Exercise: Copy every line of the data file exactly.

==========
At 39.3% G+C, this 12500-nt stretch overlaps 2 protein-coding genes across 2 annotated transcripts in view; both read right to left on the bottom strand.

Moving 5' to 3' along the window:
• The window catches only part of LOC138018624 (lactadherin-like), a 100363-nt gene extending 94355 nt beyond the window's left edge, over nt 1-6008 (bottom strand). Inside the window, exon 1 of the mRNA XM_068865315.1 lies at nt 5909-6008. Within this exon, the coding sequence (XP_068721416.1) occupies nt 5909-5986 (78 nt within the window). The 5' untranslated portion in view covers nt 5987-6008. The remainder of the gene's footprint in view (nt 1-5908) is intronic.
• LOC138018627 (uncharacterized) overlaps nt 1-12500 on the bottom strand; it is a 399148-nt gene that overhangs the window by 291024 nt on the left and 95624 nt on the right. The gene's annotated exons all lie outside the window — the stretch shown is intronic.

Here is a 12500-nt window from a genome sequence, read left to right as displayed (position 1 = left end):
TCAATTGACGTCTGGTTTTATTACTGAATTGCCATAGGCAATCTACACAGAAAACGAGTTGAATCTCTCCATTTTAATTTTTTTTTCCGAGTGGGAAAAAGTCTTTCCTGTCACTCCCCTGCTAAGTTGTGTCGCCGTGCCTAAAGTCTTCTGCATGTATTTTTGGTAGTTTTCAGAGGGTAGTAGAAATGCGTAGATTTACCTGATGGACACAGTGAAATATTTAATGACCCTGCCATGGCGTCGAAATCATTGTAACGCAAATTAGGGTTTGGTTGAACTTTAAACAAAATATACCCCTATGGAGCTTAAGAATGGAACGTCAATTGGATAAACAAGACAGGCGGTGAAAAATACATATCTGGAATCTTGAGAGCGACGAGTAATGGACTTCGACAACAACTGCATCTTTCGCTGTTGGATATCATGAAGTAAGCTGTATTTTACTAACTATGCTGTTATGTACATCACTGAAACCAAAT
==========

At 39.3% G+C, this 12500-nt stretch overlaps 2 protein-coding genes across 2 annotated transcripts in view; both read right to left on the bottom strand.

Moving 5' to 3' along the window:
• The window catches only part of LOC138018624 (lactadherin-like), a 100363-nt gene extending 94355 nt beyond the window's left edge, over nt 1-6008 (bottom strand). Inside the window, exon 1 of the mRNA XM_068865315.1 lies at nt 5909-6008. Within this exon, the coding sequence (XP_068721416.1) occupies nt 5909-5986 (78 nt within the window). The 5' untranslated portion in view covers nt 5987-6008. The remainder of the gene's footprint in view (nt 1-5908) is intronic.
• LOC138018627 (uncharacterized) overlaps nt 1-12500 on the bottom strand; it is a 399148-nt gene that overhangs the window by 291024 nt on the left and 95624 nt on the right. The gene's annotated exons all lie outside the window — the stretch shown is intronic.

Here is a 12500-nt window from a genome sequence, read left to right as displayed (position 1 = left end):
TCAATTGACGTCTGGTTTTATTACTGAATTGCCATAGGCAATCTACACAGAAAACGAGTTGAATCTCTCCATTTTAATTTTTTTTTCCGAGTGGGAAAAAGTCTTTCCTGTCACTCCCCTGCTAAGTTGTGTCGCCGTGCCTAAAGTCTTCTGCATGTATTTTTGGTAGTTTTCAGAGGGTAGTAGAAATGCGTAGATTTACCTGATGGACACAGTGAAATATTTAATGACCCTGCCATGGCGTCGAAATCATTGTAACGCAAATTAGGGTTTGGTTGAACTTTAAACAAAATATACCCCTATGGAGCTTAAGAATGGAACGTCAATTGGATAAACAAGACAGGCGGTGAAAAATACATATCTGGAATCTTGAGAGCGACGAGTAATGGACTTCGACAACAACTGCATCTTTCGCTGTTGGATATCATGAAGTAAGCTGTATTTTACTAACTATGCTGTTATGTACATCACTGAAACCAAAT